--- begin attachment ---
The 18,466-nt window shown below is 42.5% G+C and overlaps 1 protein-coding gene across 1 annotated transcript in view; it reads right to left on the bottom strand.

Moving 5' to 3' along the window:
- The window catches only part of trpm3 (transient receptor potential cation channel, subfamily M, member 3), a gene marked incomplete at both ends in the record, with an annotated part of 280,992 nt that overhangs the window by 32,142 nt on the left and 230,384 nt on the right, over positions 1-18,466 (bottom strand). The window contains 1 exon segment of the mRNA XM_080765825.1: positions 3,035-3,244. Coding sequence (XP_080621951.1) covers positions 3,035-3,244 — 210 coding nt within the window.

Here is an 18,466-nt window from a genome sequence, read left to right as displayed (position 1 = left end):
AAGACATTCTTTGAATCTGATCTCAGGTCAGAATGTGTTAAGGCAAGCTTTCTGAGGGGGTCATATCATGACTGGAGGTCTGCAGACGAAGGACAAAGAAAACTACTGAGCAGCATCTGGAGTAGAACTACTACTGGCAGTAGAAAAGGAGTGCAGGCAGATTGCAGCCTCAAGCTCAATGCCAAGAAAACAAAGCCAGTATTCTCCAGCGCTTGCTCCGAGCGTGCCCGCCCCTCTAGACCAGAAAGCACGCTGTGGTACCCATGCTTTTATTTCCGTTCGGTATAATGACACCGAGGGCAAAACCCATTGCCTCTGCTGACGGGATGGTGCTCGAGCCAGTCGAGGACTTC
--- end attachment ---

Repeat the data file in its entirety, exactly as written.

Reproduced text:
The 18,466-nt window shown below is 42.5% G+C and overlaps 1 protein-coding gene across 1 annotated transcript in view; it reads right to left on the bottom strand.

Moving 5' to 3' along the window:
- The window catches only part of trpm3 (transient receptor potential cation channel, subfamily M, member 3), a gene marked incomplete at both ends in the record, with an annotated part of 280,992 nt that overhangs the window by 32,142 nt on the left and 230,384 nt on the right, over positions 1-18,466 (bottom strand). The window contains 1 exon segment of the mRNA XM_080765825.1: positions 3,035-3,244. Coding sequence (XP_080621951.1) covers positions 3,035-3,244 — 210 coding nt within the window.

Here is an 18,466-nt window from a genome sequence, read left to right as displayed (position 1 = left end):
AAGACATTCTTTGAATCTGATCTCAGGTCAGAATGTGTTAAGGCAAGCTTTCTGAGGGGGTCATATCATGACTGGAGGTCTGCAGACGAAGGACAAAGAAAACTACTGAGCAGCATCTGGAGTAGAACTACTACTGGCAGTAGAAAAGGAGTGCAGGCAGATTGCAGCCTCAAGCTCAATGCCAAGAAAACAAAGCCAGTATTCTCCAGCGCTTGCTCCGAGCGTGCCCGCCCCTCTAGACCAGAAAGCACGCTGTGGTACCCATGCTTTTATTTCCGTTCGGTATAATGACACCGAGGGCAAAACCCATTGCCTCTGCTGACGGGATGGTGCTCGAGCCAGTCGAGGACTTC